The government again included financial support for the Catholic Church and evangelical Christian groups in its annual budget. It earmarked approximately 72.7 million colones ($128,000), compared with 20.2 million colones ($35,000) in 2018, for various projects requested by the Catholic Church and evangelical Christian groups during the year, including funds to make improvements at churches and parish buildings in different parts of the country. This funding for religious groups was included in a supplemental budget for the year. A semiautonomous government institution again sold lottery tickets and used the proceeds to support social programs sponsored by both Catholic and non-Catholic religious groups.
In April the Ministry of Education issued a directive stating that school directors should make decisions on whether to place religious images in educational institutions based on “mutual respect for the rights and liberties of all, as well as the values and principles under which the education system functions.” The director of religious education for the Ministry of Education stated he objected to the directive because the criteria were too subjective and broad and would have a chilling effect on school directors displaying any religious material.
The place of religion in the electoral process continued to be a subject of much public discussion. Representatives from political parties that defined themselves as evangelical Christian filled 14 of the country’s 57 legislative seats, and evangelical parties prepared to contest municipal elections in 2020. The president of the Evangelical Alliance instructed pastors to refrain from electoral politics, while Catholic leaders defended the right of the Catholic Church to engage in the political process.
Religious groups, including the Catholic Church and Evangelical Alliance, continued to state their opposition to same-sex partnerships, citing moral grounds. A Constitutional Court ruling published in November 2018 held that the National Assembly must pass legislation affirmatively recognizing same-sex partnerships before May 2020 or else all prohibitions against the practice would become null and void. In response, a group of legislators – including members of the major evangelical party Nueva Republica – presented a bill in September to regulate civil unions but prohibit marriage for same-sex partnerships. The bill was still in draft form at year’s end.
Abortion also continued to be a frequent topic of public debate involving religious groups. In the National Assembly, members of the ruling Citizens’ Action Party sought to legalize abortion in limited cases, including when the mother’s life is in danger. Opposition legislators presented a bill penalizing abortion as homicide. The president of the Evangelical Alliance and the president of the Conference of Catholic Bishops supported these opposition-led efforts and criticized any legislation that would permit abortion.
In response to growing concern around sexual abuse cases involving priests and pastors, a legislator proposed a bill to amend the law to require clergy and other religious leaders who have contact with minors to report to the Public Ministry allegations of sexual abuse of minors. The bill stipulates fines for priests who do not report child sex abuses cases heard in confession. According to media reports, Catholic leaders opposed the bill, stating it would violate canon law and Catholic religious practices. Those favoring the bill said Catholic priests should be obligated to help protect minors in “vulnerable situations,” as in the case of teachers and social workers, who must report child abuse.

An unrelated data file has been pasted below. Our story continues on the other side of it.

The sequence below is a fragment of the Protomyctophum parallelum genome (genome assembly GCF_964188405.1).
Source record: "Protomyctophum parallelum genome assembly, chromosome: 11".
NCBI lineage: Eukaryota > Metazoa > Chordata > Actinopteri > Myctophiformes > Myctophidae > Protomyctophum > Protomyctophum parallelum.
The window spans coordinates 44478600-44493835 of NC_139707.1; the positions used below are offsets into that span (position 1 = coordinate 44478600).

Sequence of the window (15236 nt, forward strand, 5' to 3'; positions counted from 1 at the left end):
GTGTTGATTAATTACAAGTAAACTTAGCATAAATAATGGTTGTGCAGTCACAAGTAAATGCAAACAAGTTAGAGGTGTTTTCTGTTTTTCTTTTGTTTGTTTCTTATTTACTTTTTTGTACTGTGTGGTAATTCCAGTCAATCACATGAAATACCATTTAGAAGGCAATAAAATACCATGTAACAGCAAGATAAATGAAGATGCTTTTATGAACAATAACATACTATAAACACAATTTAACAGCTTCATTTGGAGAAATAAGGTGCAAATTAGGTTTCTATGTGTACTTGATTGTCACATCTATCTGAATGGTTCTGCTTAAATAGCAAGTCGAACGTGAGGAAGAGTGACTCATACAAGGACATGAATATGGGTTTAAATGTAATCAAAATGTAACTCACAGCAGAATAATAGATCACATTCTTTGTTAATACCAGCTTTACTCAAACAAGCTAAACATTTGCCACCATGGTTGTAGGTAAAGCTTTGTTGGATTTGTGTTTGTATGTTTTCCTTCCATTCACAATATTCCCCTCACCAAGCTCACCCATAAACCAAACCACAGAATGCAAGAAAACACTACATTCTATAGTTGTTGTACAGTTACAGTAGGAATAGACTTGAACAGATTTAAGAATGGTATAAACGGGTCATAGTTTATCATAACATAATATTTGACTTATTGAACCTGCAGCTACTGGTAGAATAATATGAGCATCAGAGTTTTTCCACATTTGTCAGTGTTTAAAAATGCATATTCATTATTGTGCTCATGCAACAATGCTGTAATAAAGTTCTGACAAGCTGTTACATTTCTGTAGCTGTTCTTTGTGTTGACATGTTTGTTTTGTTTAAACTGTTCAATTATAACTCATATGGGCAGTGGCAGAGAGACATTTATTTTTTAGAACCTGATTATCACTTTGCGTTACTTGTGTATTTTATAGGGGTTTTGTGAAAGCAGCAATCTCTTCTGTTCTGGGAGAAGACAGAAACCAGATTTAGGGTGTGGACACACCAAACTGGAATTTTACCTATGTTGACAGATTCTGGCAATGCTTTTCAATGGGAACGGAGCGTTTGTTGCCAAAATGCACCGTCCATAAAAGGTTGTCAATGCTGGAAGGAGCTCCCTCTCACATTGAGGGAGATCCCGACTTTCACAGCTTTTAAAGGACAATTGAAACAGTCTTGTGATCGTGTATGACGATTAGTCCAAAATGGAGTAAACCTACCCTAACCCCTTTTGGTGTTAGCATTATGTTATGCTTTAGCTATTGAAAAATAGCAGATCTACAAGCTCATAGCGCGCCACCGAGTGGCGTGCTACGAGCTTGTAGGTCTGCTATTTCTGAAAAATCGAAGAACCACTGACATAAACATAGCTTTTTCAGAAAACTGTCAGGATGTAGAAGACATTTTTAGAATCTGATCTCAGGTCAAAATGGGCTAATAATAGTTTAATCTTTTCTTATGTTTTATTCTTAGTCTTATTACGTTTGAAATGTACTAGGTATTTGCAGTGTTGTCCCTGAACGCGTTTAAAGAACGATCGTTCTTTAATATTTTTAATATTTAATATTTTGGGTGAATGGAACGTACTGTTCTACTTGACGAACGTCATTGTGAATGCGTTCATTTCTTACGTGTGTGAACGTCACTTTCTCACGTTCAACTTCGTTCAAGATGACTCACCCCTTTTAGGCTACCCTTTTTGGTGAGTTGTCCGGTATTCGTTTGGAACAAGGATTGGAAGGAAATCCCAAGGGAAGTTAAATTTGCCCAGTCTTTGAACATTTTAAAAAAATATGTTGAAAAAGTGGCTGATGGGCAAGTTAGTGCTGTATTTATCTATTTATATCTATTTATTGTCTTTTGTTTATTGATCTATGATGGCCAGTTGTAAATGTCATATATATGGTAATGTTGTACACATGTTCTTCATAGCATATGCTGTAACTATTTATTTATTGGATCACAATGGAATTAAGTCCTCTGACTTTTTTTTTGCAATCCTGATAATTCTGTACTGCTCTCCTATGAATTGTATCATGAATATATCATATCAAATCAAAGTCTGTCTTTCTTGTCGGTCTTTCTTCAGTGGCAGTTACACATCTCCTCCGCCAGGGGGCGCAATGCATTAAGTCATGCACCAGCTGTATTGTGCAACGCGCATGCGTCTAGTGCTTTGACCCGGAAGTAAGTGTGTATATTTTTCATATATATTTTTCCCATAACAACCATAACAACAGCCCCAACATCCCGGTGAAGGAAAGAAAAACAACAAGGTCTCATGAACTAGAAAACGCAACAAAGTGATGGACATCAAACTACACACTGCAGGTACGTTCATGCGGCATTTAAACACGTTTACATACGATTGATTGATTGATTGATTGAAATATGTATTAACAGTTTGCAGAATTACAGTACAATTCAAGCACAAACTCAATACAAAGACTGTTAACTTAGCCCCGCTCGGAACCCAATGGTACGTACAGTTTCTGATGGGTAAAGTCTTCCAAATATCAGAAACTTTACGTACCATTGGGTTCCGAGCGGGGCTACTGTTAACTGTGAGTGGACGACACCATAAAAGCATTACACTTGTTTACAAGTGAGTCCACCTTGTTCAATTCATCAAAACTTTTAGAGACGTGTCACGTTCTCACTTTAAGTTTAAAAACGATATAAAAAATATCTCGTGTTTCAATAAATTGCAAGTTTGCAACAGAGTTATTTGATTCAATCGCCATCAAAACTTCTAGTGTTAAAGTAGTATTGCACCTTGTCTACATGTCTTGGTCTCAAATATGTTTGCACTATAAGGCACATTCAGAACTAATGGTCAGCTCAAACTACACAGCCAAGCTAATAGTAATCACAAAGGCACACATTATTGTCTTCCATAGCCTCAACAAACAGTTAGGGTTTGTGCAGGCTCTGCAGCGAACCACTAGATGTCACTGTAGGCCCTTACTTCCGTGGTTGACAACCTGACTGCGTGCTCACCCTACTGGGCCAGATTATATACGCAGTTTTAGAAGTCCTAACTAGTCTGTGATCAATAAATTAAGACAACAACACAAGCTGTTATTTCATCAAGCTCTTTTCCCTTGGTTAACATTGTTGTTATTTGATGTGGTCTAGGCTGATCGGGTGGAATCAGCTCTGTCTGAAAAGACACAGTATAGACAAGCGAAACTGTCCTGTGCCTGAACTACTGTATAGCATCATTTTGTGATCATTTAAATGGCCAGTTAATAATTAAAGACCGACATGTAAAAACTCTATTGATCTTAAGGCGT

Section III. Status of Societal Respect for Religious Freedom
According to UCR polling, the demographic shift to fewer adherents of the Catholic Church continued. Approximately half of those who left the Catholic Church joined evangelical Christian groups, while the other half gave up religious affiliation altogether.
A UCR poll conducted in April showed a decrease in affiliation with the Catholic Church by almost 1 percent from the last poll in November 2018. Political observers and religious leaders said the shift stemmed from continuing public debate about the place of religion in politics. Catholic leaders noted that during the year they received a significant increase in requests from members seeking to formally disaffiliate with the Catholic Church, including removal from baptism ledgers, because of their disagreements with the Church on social policy. Political observers also noted favorable public perception of the Church declined; they said it was likely because of several high-profile accusations of pedophilia and sexual abuse against Catholic priests and evangelical Christian pastors. In one case reported in media outlets, Catholic Priest Mauricio Viquez was accused of sexually abusing minors, which led to government authorities raiding the Catholic archbishop’s office to seek evidence. Viquez fled to Mexico to try and avoid prosecution and was apprehended by Mexican authorities and faced extradition to Costa Rica. In October the government approved Viquez’s extradition, but later in the month, Viquez appealed; the case was still pending at year’s end in Mexico. In another case, an evangelical Christian pastor, Mario Chacon Leandro, was sentenced in October to 14 years in prison after being found guilty of aggravated sexual abuse of a minor. According to media reports, evangelical pastor Carlos Manuel Chavarria Fonseca was arrested in August on five accounts of sexually abusing women.